Amir Krause
06-01-2005, 02:29 AM
Hi Amir,

Sorry if this has offended you or anyone else on this website.
I did not mean for this statement to take offense with anyone, its easy for people like myself and others to comfatably comment on this situation from the comfort of an armchair thousands of miles away, but an does that stop me from expressing opinions?

feck


Darren

I simply read your post and noticed the sentence I quoted, which rang bells in my stomach. Recently I celebrated Passover, and in the Agada and Tora, one can find the "Egyptians" said the same thing about the Jews before deciding to kill all male sons. Later in history, the same argument has been used numerous times against the Jewish people. And, to my sorrow, in recent times, I have heard some right wing extremists in the Israeli community, raising the same argument in favor of deporting and killing Palestinians. I was happy to notice the great resistance that suggestion has raised, and the demonstrations that were held against that movement (their name in Hebrew was "Kach") when it seemed to gain some power (they were a small minority, even among the right wing, and are much smaller today).


I fully agree with the historical analysis you wrote. And I do not object to the logic behind it. It was only that specific sentence I had to disapprove of, since it seemed to support rather then condone the moral of killing innocent civilians just because someone suspects their loyalty to some cause or country, and fears they may oppose him in the future.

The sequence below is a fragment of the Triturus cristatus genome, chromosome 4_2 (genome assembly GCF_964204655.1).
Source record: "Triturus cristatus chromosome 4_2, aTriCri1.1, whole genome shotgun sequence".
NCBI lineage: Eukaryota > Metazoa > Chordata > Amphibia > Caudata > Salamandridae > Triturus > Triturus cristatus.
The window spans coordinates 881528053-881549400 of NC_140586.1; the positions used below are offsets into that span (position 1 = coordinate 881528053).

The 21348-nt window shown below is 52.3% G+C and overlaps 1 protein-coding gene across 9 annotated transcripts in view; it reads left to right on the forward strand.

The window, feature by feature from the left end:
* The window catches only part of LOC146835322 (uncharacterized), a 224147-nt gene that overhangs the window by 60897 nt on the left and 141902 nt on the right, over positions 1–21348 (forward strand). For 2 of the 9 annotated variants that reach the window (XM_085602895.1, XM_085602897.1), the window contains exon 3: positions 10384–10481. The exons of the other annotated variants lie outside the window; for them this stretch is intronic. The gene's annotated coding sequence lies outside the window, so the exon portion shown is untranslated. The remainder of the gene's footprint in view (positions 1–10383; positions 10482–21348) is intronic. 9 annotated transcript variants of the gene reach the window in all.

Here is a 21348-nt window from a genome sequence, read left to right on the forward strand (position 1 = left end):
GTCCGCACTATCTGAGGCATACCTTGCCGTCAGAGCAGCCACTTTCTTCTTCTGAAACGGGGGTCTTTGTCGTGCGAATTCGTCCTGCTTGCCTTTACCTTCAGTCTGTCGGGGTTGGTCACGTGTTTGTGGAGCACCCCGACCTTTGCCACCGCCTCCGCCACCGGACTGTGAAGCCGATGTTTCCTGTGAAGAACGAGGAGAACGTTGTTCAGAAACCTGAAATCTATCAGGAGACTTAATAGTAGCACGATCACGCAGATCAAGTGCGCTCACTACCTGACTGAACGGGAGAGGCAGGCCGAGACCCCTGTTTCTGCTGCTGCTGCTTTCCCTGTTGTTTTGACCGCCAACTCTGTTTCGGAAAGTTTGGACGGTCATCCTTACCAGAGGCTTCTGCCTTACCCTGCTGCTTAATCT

Reading your latter posts, I am sure you do not hold such views, and had no intention of supporting them. I apologize if you felt accused of anything.

Amir

feck
06-02-2005, 02:41 PM
Thanks Amir.

Darren

Neil Mick
06-02-2005, 06:10 PM
The significance of the memo grows in relevance, while the Bush Administration (and the media) remains silent, with no response to the damning evidence. Perhaps, they figure if they ignore it enough: it will go away.

Even Fox has come out with a story on the media silence (notice the spin at the end):

Downing Street Memo Mostly Ignored in U.S. (http://www.foxnews.com/story/0,2933,158228,00.html)
Wednesday, June 01, 2005

WASHINGTON A British government memo that critics say proves the Bush administration manipulated evidence about weapons of mass destruction in order to carry out a plan to overthrow Saddam Hussein has received little attention in the mainstream media, frustrating opponents of the Iraq war.

DustinAcuff
06-02-2005, 08:52 PM
Neil, In this instance I actually agree with you. Bush wanted to remove SH and divised a way to do so. This was accomplished through clear misinformation to the public via PR crap. I agree with all that 100%.

But I am not going to say he was wrong in what he did just because he found a way to do something that there was no support for to begin with. That is American capitolism at its best..

It kind of boils down to why was what he did wrong. Ex. The people who founded America are called patriots today but were called criminals and radicals at the time.